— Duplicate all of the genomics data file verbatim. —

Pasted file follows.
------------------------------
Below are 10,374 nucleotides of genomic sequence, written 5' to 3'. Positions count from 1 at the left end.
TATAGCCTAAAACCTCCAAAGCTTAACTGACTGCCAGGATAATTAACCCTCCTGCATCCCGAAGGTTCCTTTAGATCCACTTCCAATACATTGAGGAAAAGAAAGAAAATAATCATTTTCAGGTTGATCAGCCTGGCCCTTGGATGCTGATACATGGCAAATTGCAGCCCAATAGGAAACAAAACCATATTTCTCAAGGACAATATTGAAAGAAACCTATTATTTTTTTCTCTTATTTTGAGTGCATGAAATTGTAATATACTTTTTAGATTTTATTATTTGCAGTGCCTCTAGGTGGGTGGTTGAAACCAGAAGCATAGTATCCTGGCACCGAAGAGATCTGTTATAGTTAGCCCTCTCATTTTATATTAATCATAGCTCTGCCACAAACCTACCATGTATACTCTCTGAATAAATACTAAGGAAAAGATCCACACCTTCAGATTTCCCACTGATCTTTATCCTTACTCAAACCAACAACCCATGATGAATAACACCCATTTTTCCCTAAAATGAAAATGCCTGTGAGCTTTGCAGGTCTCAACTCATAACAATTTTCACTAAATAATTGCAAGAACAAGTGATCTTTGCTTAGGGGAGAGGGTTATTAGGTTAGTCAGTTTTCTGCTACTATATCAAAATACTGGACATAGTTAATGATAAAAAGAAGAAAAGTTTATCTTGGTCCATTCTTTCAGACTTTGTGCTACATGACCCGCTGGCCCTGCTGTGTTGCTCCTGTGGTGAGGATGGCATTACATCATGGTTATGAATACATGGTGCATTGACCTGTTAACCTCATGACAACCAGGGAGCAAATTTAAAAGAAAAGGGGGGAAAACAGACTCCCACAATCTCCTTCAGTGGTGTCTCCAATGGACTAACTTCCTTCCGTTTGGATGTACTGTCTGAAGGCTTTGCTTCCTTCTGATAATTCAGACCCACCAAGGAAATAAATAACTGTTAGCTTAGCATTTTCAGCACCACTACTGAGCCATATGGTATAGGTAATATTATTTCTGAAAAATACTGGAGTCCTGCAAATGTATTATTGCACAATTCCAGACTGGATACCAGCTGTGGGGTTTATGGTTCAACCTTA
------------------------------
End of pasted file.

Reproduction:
Below are 10,374 nucleotides of genomic sequence, written 5' to 3'. Positions count from 1 at the left end.
TATAGCCTAAAACCTCCAAAGCTTAACTGACTGCCAGGATAATTAACCCTCCTGCATCCCGAAGGTTCCTTTAGATCCACTTCCAATACATTGAGGAAAAGAAAGAAAATAATCATTTTCAGGTTGATCAGCCTGGCCCTTGGATGCTGATACATGGCAAATTGCAGCCCAATAGGAAACAAAACCATATTTCTCAAGGACAATATTGAAAGAAACCTATTATTTTTTTCTCTTATTTTGAGTGCATGAAATTGTAATATACTTTTTAGATTTTATTATTTGCAGTGCCTCTAGGTGGGTGGTTGAAACCAGAAGCATAGTATCCTGGCACCGAAGAGATCTGTTATAGTTAGCCCTCTCATTTTATATTAATCATAGCTCTGCCACAAACCTACCATGTATACTCTCTGAATAAATACTAAGGAAAAGATCCACACCTTCAGATTTCCCACTGATCTTTATCCTTACTCAAACCAACAACCCATGATGAATAACACCCATTTTTCCCTAAAATGAAAATGCCTGTGAGCTTTGCAGGTCTCAACTCATAACAATTTTCACTAAATAATTGCAAGAACAAGTGATCTTTGCTTAGGGGAGAGGGTTATTAGGTTAGTCAGTTTTCTGCTACTATATCAAAATACTGGACATAGTTAATGATAAAAAGAAGAAAAGTTTATCTTGGTCCATTCTTTCAGACTTTGTGCTACATGACCCGCTGGCCCTGCTGTGTTGCTCCTGTGGTGAGGATGGCATTACATCATGGTTATGAATACATGGTGCATTGACCTGTTAACCTCATGACAACCAGGGAGCAAATTTAAAAGAAAAGGGGGGAAAACAGACTCCCACAATCTCCTTCAGTGGTGTCTCCAATGGACTAACTTCCTTCCGTTTGGATGTACTGTCTGAAGGCTTTGCTTCCTTCTGATAATTCAGACCCACCAAGGAAATAAATAACTGTTAGCTTAGCATTTTCAGCACCACTACTGAGCCATATGGTATAGGTAATATTATTTCTGAAAAATACTGGAGTCCTGCAAATGTATTATTGCACAATTCCAGACTGGATACCAGCTGTGGGGTTTATGGTTCAACCTTA